[30 NJSuper Page 246]

pleading (Thayer, supra, p. 425, 472); nor need we pass upon the effect of a blank space in a will or upon cases of a quite similar sort (Wigmore, supra , § 2473; see Clayton v. Lord Nugent , 13 M. & W. 200, 153 Eng. Rep. 83 (1844), commented on in Wigmore , § 2467).

Wigmore argues for a second exception to the general rule above stated, and gives some countenance to a third exception. The second exception is said to arise where (as Professor Warren puts it) a description applies "equally but not precisely to two or more" persons or things (Commercial Trust Co. v. Heintz , 98 N.J. Eq. 15 (Ch. 1925), affirmed 99 N.J. Eq. 411 (E. & A. 1925)), or, at any event, where a description applies in part to two or more objects (cf. Van Nostrand v. Board of Domestic Missions of Reformed Church in America , 59 N.J. Eq. 19, 22 (Ch. 1899)). Wigmore, supra , § 2472; Warren, supra, p. 711; see Thayer, supra, p. 479.

The third exception stands in an aura of dicta and doubt, opening the door still wider to let in direct statements of intention in the case of any misdescription. This exception may be said to arise where the words cannot apply but to one object, but they do not even apply to it accurately; or where (as stated in Hand v. Hoffman , 8 N.J.L. 71 (Sup. Ct. 1825)), the application of words to extraneous things "is found impracticable." We need not consider here those equivocations and uncertainties in language which cannot be termed descriptions of persons or things (Warren, supra, p. 712).

This third exception comprises the second class of latent ambiguities, as stated in Miller v. Travers , 8 Bing. 244, 131 Eng. Rep. 395 (Ct. C.P. 1832), quoted at length in Wigmore, supra , § 2474 (on the other hand Wigmore can be cited as being against this third exception. See § 2476 (2)) and in part in In re Armour's Estate, supra , at p. 280. But Miller v. Travers (and the same is true as to Hand v. Hoffman, supra) did not, as Thayer, supra, p. 480, has pointed out, discriminate between direct statements of intention (involving the important policies underlying the statute of wills and the parol evidence rule) and other extrinsic evidence,

[30 NJSuper Page 247]

including oblique statements and proof of surrounding circumstances, which in the present century is not regarded with the disfavor in which it once was held (the history of the law as to extrinsic evidence, other than direct statements of intention, is stated in Wigmore, supra , § 2470, more concisely than in Thayer).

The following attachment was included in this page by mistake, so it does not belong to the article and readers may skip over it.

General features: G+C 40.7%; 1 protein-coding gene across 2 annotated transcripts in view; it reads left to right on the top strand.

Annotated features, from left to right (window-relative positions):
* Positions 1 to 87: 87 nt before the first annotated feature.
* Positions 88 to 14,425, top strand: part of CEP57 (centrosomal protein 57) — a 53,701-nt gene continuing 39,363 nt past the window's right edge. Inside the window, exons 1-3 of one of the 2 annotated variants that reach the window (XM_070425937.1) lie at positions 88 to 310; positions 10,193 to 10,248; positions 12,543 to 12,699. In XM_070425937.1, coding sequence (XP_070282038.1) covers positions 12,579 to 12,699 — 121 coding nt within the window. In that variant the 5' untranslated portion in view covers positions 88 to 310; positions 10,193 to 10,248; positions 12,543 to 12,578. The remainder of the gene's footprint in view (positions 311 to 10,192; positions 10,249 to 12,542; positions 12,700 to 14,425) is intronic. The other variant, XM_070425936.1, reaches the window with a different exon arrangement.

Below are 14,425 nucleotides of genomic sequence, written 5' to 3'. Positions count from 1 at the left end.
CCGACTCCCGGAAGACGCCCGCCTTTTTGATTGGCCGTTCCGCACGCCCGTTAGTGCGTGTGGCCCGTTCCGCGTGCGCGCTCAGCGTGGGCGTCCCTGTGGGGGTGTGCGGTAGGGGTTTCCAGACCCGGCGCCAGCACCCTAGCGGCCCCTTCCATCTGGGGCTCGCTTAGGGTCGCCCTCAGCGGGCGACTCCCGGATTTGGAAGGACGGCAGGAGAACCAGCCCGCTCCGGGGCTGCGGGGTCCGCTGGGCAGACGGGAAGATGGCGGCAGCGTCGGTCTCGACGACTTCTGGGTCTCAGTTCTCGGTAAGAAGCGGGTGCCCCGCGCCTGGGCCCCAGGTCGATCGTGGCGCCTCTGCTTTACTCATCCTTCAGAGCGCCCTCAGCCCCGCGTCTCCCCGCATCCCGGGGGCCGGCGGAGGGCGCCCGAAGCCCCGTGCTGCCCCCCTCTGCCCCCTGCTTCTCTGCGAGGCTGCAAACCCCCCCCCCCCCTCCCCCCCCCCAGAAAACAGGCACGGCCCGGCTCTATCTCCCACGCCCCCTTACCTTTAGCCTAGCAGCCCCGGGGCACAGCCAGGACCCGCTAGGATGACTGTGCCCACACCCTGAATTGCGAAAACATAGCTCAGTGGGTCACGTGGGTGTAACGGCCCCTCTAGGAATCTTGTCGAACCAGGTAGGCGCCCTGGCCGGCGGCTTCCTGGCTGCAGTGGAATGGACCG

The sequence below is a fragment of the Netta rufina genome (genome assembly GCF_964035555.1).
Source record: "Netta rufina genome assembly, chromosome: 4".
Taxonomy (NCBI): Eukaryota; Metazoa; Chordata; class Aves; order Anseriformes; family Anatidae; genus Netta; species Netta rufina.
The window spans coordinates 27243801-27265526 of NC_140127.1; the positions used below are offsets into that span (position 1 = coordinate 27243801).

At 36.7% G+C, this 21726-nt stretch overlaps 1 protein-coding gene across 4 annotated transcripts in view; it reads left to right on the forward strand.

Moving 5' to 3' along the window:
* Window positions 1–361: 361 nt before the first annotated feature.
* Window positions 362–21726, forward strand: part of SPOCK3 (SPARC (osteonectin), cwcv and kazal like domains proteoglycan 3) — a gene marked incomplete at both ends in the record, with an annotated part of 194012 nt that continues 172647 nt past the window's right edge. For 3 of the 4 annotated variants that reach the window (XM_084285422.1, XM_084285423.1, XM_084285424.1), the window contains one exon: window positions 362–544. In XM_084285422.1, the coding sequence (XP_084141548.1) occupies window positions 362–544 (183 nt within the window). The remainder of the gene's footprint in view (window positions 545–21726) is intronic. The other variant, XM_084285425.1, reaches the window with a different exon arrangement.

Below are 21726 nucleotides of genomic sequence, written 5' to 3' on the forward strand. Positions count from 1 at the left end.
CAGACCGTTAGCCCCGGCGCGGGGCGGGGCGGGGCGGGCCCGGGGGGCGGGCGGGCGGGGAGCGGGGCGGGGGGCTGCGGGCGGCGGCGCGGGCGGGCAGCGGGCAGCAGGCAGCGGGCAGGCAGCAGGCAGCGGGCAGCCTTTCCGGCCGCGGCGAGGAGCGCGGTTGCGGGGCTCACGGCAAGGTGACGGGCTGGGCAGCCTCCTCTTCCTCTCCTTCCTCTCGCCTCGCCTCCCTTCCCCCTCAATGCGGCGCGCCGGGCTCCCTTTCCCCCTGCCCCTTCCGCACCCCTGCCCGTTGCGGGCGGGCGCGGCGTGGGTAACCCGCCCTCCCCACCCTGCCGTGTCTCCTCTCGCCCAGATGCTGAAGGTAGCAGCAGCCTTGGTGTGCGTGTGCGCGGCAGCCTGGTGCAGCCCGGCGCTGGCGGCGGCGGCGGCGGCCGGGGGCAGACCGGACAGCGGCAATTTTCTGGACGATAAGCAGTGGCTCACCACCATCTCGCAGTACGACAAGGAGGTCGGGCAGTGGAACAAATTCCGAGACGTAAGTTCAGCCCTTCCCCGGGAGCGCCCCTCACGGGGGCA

The declarations of testatrix to the scrivener here, consisting, as they plainly do, of direct statements of intention, are banned by the general rule, unless they can be made to fall within some exception to the rule. To that end we have endeavored to lay out in a comprehensive fashion all exceptions for which there is some authority. Plainly, neither the first exception, nor the second is pertinent here; it is not suggested that the words of the will here apply to two or more objects even in part. Nor is the third exception pertinent; as we have said, we think the words here are applicable "in all their parts" (to use Lord Cairns' words) to the home for aged and invalided priests. So, without passing on the validity of any exception suggested, we conclude that the testimony stated is inadmissible. In re Armour's Estate 11 N.J. 257, 280 (1953), supra.

The question as to the admissibility of this testimony is discussed in the briefs; but the circumstance that no objection was taken below as to the matter of admissibility is passed by counsel, and hence we shall do likewise. See further R.R. 1:5-3(c); also see R. Krevolin & Co. v. Brown , 20 N.J. Super. 85, 92 (App. Div. 1952).

It is said that in the home appointed by the Pope to take under the will, young invalided priests as well as old priests might be admitted. What difference this would make we need not decide, for the proofs indicate the contrary. The only basis for the assertion is to be found in a translation of some stories from Italian newspapers in 1937 received in evidence, stating the purposes for which the home was intended when it was opened then. The proof as to the matter appearing in a document dated 1953 is much more cogent; thereby it appears that "the exclusive purpose [of the home] is to shelter priests who are old and invalided." In our

[30 NJSuper Page 248]

view, this establishes, so far as the record goes, that only old priests who are invalided would be admitted to the home.

The appointment, we find, was made to a home embraced within the terms of the will. We therefore need not deal with the cy pres doctrine.